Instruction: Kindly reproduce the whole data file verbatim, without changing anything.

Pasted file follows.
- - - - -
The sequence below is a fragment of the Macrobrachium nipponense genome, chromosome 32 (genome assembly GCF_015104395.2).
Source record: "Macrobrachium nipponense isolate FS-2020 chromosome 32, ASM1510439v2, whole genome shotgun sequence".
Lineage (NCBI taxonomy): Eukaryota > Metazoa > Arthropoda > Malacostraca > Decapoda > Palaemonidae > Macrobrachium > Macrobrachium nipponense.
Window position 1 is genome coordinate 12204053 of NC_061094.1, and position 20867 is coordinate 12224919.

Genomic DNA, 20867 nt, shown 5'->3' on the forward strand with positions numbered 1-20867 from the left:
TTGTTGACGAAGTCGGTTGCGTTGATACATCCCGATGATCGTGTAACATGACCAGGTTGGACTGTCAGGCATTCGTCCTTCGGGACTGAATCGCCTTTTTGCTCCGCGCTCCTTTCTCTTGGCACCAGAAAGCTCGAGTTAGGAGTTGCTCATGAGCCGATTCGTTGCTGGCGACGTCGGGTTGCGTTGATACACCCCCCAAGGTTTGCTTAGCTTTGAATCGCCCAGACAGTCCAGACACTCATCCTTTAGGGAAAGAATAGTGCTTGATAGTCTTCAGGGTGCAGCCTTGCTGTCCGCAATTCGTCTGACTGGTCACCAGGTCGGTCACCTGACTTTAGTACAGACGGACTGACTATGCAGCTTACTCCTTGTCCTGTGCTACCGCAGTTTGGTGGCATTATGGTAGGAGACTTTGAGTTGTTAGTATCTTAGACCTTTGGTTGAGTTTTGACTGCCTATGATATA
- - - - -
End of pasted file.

The sequence below is a fragment of the Macrobrachium nipponense genome, chromosome 32 (genome assembly GCF_015104395.2).
Source record: "Macrobrachium nipponense isolate FS-2020 chromosome 32, ASM1510439v2, whole genome shotgun sequence".
Lineage (NCBI taxonomy): Eukaryota > Metazoa > Arthropoda > Malacostraca > Decapoda > Palaemonidae > Macrobrachium > Macrobrachium nipponense.
Window position 1 is genome coordinate 12204053 of NC_061094.1, and position 20867 is coordinate 12224919.

Genomic DNA, 20867 nt, shown 5'->3' on the forward strand with positions numbered 1-20867 from the left:
TTGTTGACGAAGTCGGTTGCGTTGATACATCCCGATGATCGTGTAACATGACCAGGTTGGACTGTCAGGCATTCGTCCTTCGGGACTGAATCGCCTTTTTGCTCCGCGCTCCTTTCTCTTGGCACCAGAAAGCTCGAGTTAGGAGTTGCTCATGAGCCGATTCGTTGCTGGCGACGTCGGGTTGCGTTGATACACCCCCCAAGGTTTGCTTAGCTTTGAATCGCCCAGACAGTCCAGACACTCATCCTTTAGGGAAAGAATAGTGCTTGATAGTCTTCAGGGTGCAGCCTTGCTGTCCGCAATTCGTCTGACTGGTCACCAGGTCGGTCACCTGACTTTAGTACAGACGGACTGACTATGCAGCTTACTCCTTGTCCTGTGCTACCGCAGTTTGGTGGCATTATGGTAGGAGACTTTGAGTTGTTAGTATCTTAGACCTTTGGTTGAGTTTTGACTGCCTATGATATA